Mix-up frees wrong prisoner Suspected drug dealer uses ruse to gain his release.

December 27, 1991|By Alisa Samuels | Alisa Samuels,Evening Sun Staff Joe Nawrozki contributed to this story.

Had new inmate-identification systems been implemented, an inmate would not have been able to escape from the Baltimore City Detention Center by signing another inmate's name, Maryland correction officials say.

LaMont W. Flanagan, commissioner of detention and pretrial services, said the systems would have caught Roland Lavar Campbell, 26, a suspected drug dealer who masqueraded as another inmate and was freed Christmas Day.

The new systems are set to be implemented over the next two months.

"If those two systems were on line, this would not have occurred," Flanagan said. "We would not have to rely on human judgment."

While waiting for the new systems to arrive, Flanagan said today inmates will face additional precautions to help jail employees better identify prisoners. The interim measures are:

* Color photographs will be taken of new inmates to more clearly identify them. Flanagan said the detention center in the past took black-and-white photos of incoming prisoners.

* A second supervisor will process an outgoing inmate instead of just one.

* Medical records will be checked against an inmate about to be discharged. "That will allow us to ask more personal, confidential questions to make sure the right inmate is leaving the institution," Flanagan said.

* The height of an inmate about to be discharged will be double-checked on a measuring tape.

Meanwhile, the FBI and U.S. Marshals Service have issued a warrant charging Campbell with being an escaped federal prisoner.

Campbell was scheduled to face trial sometime in March in U.S. District Court here.

A detention center clerk discovered the mix-up at 9:30 a.m. yesterday while comparing Campbell's signature on a sign-out form with the signature of the inmate scheduled for release, said Leonard A. Sipes Jr., a spokesman for the Maryland Department of Public Safety and Correctional Services.

Campbell, a native Panamanian with a New York City address, was arrested Dec. 3 on charges of conspiracy to distribute a kilogram of cocaine to FBI undercover agents in Hyattsville, Prince George's County. He was transferred to the detention center Dec. 9, Sipes said.

Campbell, considered dangerous, is described as 5 feet 11 inches tall, 150 pounds with short-cropped black hair. When released, he was wearing a light blue jogging suit, Sipes said.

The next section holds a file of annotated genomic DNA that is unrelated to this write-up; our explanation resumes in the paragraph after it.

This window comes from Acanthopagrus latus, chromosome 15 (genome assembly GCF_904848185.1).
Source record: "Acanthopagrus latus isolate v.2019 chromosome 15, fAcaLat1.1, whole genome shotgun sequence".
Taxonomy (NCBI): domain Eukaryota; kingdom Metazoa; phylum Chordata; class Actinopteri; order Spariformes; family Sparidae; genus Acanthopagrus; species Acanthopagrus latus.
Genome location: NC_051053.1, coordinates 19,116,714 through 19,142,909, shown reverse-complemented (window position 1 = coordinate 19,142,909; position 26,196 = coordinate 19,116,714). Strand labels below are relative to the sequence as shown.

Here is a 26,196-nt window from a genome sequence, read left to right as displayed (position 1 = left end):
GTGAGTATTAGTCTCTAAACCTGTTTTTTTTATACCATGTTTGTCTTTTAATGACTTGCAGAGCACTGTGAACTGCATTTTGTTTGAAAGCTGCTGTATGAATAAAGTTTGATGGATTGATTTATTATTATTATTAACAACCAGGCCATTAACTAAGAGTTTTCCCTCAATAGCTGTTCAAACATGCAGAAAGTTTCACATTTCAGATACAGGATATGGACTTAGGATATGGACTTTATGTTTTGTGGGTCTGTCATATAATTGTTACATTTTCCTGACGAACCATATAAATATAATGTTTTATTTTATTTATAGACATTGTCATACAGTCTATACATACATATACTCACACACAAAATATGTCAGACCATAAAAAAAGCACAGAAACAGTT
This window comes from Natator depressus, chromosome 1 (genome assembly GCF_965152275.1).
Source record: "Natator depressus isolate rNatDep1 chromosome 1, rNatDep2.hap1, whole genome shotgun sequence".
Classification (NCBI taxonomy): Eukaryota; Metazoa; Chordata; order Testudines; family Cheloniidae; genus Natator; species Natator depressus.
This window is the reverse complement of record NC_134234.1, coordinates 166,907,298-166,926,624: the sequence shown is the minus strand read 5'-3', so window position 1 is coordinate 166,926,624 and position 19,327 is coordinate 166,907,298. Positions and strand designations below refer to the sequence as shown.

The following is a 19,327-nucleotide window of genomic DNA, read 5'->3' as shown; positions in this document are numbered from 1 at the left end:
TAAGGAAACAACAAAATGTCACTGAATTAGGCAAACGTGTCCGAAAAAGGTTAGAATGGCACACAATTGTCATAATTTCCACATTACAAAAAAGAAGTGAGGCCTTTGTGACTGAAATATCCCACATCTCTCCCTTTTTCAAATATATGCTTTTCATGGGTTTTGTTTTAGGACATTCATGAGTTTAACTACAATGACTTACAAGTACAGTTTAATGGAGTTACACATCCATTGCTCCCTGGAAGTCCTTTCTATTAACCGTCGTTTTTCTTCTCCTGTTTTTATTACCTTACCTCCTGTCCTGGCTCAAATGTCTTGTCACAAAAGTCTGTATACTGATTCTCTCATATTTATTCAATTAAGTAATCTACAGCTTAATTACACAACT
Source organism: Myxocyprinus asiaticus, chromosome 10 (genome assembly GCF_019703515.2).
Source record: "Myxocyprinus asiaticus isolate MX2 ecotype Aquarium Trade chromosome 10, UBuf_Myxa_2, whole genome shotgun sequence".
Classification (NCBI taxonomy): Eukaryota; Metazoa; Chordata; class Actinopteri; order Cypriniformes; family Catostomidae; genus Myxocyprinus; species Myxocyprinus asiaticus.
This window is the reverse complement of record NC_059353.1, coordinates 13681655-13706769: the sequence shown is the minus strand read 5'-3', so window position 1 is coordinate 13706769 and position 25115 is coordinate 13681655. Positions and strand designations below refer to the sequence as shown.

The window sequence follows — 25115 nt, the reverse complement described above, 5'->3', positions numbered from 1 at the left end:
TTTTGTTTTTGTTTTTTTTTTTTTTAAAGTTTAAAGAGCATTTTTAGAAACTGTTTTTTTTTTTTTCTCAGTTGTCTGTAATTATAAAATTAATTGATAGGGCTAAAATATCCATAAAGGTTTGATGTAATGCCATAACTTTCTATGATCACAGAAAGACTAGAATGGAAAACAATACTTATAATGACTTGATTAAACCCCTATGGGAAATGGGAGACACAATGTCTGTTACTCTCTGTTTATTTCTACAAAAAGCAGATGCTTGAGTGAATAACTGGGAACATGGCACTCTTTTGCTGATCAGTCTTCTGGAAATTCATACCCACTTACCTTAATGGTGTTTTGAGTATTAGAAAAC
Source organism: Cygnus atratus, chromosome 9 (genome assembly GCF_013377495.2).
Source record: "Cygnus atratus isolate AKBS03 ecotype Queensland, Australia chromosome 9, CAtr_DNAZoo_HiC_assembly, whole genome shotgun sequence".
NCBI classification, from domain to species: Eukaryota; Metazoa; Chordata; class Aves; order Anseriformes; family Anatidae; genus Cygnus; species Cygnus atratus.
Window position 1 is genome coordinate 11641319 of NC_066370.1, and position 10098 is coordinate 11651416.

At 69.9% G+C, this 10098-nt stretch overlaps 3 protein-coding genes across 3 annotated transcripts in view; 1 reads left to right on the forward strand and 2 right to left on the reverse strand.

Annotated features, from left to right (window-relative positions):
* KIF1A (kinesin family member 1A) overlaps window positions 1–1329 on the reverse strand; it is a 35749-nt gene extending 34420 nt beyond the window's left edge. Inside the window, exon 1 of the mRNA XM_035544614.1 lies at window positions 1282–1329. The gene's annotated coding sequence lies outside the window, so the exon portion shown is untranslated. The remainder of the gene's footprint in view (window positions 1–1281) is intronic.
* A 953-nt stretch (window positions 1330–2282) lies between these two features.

It was the second erroneous release from the detention center since the state took over operation of the former Baltimore City Jail in July. Flanagan blamed human error for both incidents.

After the first incident, the state began developing new systems that would prevent erroneous releases. But they won't be ready until early next year, Flanagan said.

The first is AFFIRM, or Automated Fingerprint File Identification Records Monitoring, a computerized fingerprint verification system. It electronically verifies inmates' identities when they place their fingers on a pad and shows guards the inmates' institutional status. AFFIRM is first being tested on employees.

The second system involves a hospital-like identification bracelet for each inmate. Flanagan said bracelets were issued earlier this year, but the devices were abandoned when officials discovered that they began corroding after two or three showers.

The state has since found a new supplier of water-resistant bracelets. The devices should arrive in February, Flanagan said.

Now, when inmates are released, they must answer a list of computerized screening questions and guards must match their faces to photographs on file.

A preliminary investigation revealed that Campbell and an inmate in an adjacent cell in the main jail building planned the switch, Sipes said.

The conspirator, whom Sipes would not identify, was jailed on drug charges and was scheduled to be released Christmas Day.

Sipes said the inmate gave Campbell personal information to help Campbell answer the screening questions.

Campbell's suspected accomplice has been placed in administrative segregation while jail officials decide whether to charge him.

"There's a strong indication they rehearsed the facts," Flanagan said.

Flanagan said disciplinary action may be taken against the correctional officers on duty at the time of the escape once an investigation has been completed. He could not explain why the unnamed inmate let Campbell assume his identity.

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